Statistical Correlation and Modelling of Carbonate Heterogeneity
Price, David P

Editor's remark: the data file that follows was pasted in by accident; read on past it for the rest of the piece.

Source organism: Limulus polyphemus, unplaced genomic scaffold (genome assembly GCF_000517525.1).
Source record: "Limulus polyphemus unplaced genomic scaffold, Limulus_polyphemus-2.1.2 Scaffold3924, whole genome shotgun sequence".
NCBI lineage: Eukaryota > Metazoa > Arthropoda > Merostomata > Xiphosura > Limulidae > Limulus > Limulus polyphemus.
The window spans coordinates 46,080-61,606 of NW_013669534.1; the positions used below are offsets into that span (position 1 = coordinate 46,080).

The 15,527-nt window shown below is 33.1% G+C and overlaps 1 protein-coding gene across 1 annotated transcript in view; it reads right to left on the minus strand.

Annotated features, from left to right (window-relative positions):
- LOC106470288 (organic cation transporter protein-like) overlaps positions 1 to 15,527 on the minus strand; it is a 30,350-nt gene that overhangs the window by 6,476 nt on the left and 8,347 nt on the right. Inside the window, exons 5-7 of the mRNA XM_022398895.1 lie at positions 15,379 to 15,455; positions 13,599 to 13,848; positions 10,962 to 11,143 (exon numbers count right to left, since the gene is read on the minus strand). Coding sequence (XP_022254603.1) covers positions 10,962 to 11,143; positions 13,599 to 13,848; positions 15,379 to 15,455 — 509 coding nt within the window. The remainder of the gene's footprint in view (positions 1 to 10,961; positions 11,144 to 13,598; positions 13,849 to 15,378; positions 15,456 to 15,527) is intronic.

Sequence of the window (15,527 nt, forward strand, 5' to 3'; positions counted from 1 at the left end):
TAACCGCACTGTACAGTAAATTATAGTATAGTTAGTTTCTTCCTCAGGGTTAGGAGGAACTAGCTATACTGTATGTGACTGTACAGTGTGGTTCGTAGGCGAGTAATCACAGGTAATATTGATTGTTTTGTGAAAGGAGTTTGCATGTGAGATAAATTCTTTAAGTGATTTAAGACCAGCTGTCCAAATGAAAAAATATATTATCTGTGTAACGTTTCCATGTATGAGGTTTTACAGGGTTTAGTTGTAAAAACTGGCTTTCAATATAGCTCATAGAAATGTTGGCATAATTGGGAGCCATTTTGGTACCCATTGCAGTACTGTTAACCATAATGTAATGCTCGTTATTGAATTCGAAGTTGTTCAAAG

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In many carbonate reservoirs, much of the porosity is in the form of micropores (with diameter 1-10 microns). This porosity lies far below the resolution of any conventional wireline logging tools and can only be observed through the analysis of extracted core. To investigate the spatial distribution of the microporosity over a large range of length scales requires accurate depth matching of extracted core to wireline data. With such a correlation up- and down-scaling relationships can be developed between porosity relationships observed at different length scales. The scaling relationships can then be used to infer the distribution of microporosity in regions of the borehole without extracted core. This thesis presents a new, general method for the accurate correlation of extracted core to wireline logs using their statistical properties. The method was developed using an X-ray computed tomography (CT) scan of a section of extracted carbonate core and well log data from the so-called Fullbore MicroImager (FMI) resistivity tool. Using geological marker features the extracted core was constrained to correspond to a 2ft (609mm) section of FMI data. Using a combination of statistics (mean, variance and the range from variograms of porosity), combined in a likelihood function, the correlation was reduced to an uncertainty of 0.72" (18.29mm). When applied to a second section of core, the technique reduced the uncertainty from 2ft (609mm) down to 0.3ft (91mm). With accurate correlation between core and wireline logs, the scaling relationships required to transfer porosity information between scales could be investigated. Using variogram scaling relationships, developed for the mining industry, variograms from the CT scan were up-scaled and compared with those calculated from associated FMI data. To simulate core samples in regions of the borehole without extracted core, two statistical simulation techniques were developed. The techniques both capture twopoint spatial statistics from binarised, horizontal slices of FMI data. These statistics iv are combined to obtain multi-point statistics, using either neighbourhood averaging or least squares estimation weighted by variance. The multi-point statistics were then used to simulate 2-D slices of 'virtual' core. Comparisons between the two techniques, using a variety of features, revealed that the neighbourhood averaging produced the most reliable results. This thesis thus enables, for the first time, core-to-log depth matching to the resolution of the logging tools employed. Spatial statistics extracted from the core and up-scaled can then be compared with similar statistics from the precisely-located log data sampling the volume of rock around the borehole wall. Finally simulations of 'virtual' core can be created using the statistical properties of the logs in regions where no core is available.